Status regarding Budapest ConventionStatus : Party Declarations and reservations : Declarations regarding Articles 24, 27 and 35; no reservations. See legal profile
The government of Portugal published its National Strategy for Cyberspace Security for the period 2019 – 2023 on the 5th of June 2019. The strategy sets an equally strong accent on cybercrime as on cybersecurity and cyberdefence. Cybercrime is understood as the facts corresponding to crimes typified in the Cybercrime Law and other criminal offenses committed using technological means, in which these means are essential to the execution of the crime in question. The strategy is organised around 3 Strategic Objectives:
- 1. Maximize resilience
- 2. Promote innovation
- 3. Generate and guarantee resources
The Objectives should be attained by focusing on the following Axis:
- Axis 1: Cyberspace security structure;
- Axis 2: Prevention, education and awareness;
- Axis 3: Cyberspace and infrastructures protection ;
- Axis 4: Response to threats and combating cybercrime;
- Axis 5: Research, development and innovation;
- Axis 6: National and international cooperation.
Axis 4, on cybercrime, acknowledges the need for a revision and update of existing legislation. It specifies the need to adjust criminal procedure rules to the existing global challenges, in particular in regard with possible transborder access to computer data, cooperation with global internet providers and speeding up online investigative actions, including those related to covert actions. Another mentioned priority is considering the update of the existing legal framework for the seizure of e-mail and other electronic communication.
State of cybercrime legislation
Portugal adopted a specific Cybercrime Law, that is, Cybercrime Law 109/2009 of 15 September 2009. It includes penal substantive rules, procedural rules and also rules on international cooperation. After the introdution of the this legal act, both the substantive penal law and the procedural criminal framework of Portugal are fully in line with the Convention requirements. The same occurs with the legislation on international cooperation.
The Cybercrime Law includes the following crimes: computer forgery (Article 3), computer damage (Article 4), computer sabotage (Article 5), illegal access (Article 6), unlawful interception (Article 7) and illegal reproduction of protected program (Article 8).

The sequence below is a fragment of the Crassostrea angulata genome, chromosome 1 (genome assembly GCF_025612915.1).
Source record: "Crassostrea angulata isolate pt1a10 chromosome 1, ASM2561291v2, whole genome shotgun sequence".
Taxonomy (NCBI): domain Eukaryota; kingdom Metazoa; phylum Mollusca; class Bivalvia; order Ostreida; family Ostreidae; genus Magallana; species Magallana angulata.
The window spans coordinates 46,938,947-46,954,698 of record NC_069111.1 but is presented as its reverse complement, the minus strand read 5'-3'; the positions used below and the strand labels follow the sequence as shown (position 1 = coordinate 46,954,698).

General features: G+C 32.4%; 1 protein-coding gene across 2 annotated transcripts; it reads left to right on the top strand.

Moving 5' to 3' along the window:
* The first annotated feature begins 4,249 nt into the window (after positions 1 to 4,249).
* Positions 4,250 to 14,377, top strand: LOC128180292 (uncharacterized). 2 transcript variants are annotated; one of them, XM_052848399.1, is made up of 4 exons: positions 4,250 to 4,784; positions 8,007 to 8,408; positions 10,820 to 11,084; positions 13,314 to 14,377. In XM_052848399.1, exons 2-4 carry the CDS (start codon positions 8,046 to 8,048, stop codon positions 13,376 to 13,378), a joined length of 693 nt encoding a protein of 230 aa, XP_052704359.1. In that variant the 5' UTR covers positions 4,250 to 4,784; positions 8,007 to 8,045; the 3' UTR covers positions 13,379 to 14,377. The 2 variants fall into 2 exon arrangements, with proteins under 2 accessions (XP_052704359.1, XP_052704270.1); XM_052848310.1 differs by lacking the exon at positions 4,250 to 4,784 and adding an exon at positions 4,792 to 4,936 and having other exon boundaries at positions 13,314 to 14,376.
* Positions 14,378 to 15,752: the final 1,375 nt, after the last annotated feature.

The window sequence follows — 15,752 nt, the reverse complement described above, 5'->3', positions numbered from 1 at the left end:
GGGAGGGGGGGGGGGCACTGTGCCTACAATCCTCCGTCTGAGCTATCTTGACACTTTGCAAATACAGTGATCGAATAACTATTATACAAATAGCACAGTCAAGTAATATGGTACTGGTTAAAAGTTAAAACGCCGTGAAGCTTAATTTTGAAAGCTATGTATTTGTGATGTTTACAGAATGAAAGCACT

In addition, the Penal Code also includes the following infringements: child pornography (Article 176 of Penal Code) and computer and communications fraud (Article 221 of the Penal Code).
Regarding copyright matters, Cybercrime Law provides a specific infringement on illegal reproduction of protected program (Article 8). Besides, Law Nr 45/85, from 17 September (amended by Law Nr 16/2008) – the Código de Direito de Autor -, provides rules on usurpation (Article 195) and counterfeiting (Article 196).
Even if the main general framework applicable to all cybercrime investigations is the Code of Penal Procedure, the Cybercrime Law also includes specific procedural measures, applicable to all the investigations related to cybercrime, to crimes committed by the means of computer systems and to all the criminal investigations where digital evidence is required.
The Cybercrime Law provides rules on expedited preservation of data (Article 12), expedited disclosure of traffic data (Article 13), injunction for providing data or granting access to data (Article 14), search of computer data (Article 15), seizure of computer data (Article 16 – with particular regulation on seizure of email communications and records of communications of similar nature, on Article 17), interception of communications (Article 18) and under covered actions (Article 19).
General rules and safeguards apply. No particular rules on cybercrime, but in particular, Article 32 of the Constitution applies.
Besides, the law mentions sometimes a requirement of intervention of a judge to authorise certain procedural measures, if fundamental rights are in danger (for example in the interception of communications or in obtaining traffic data).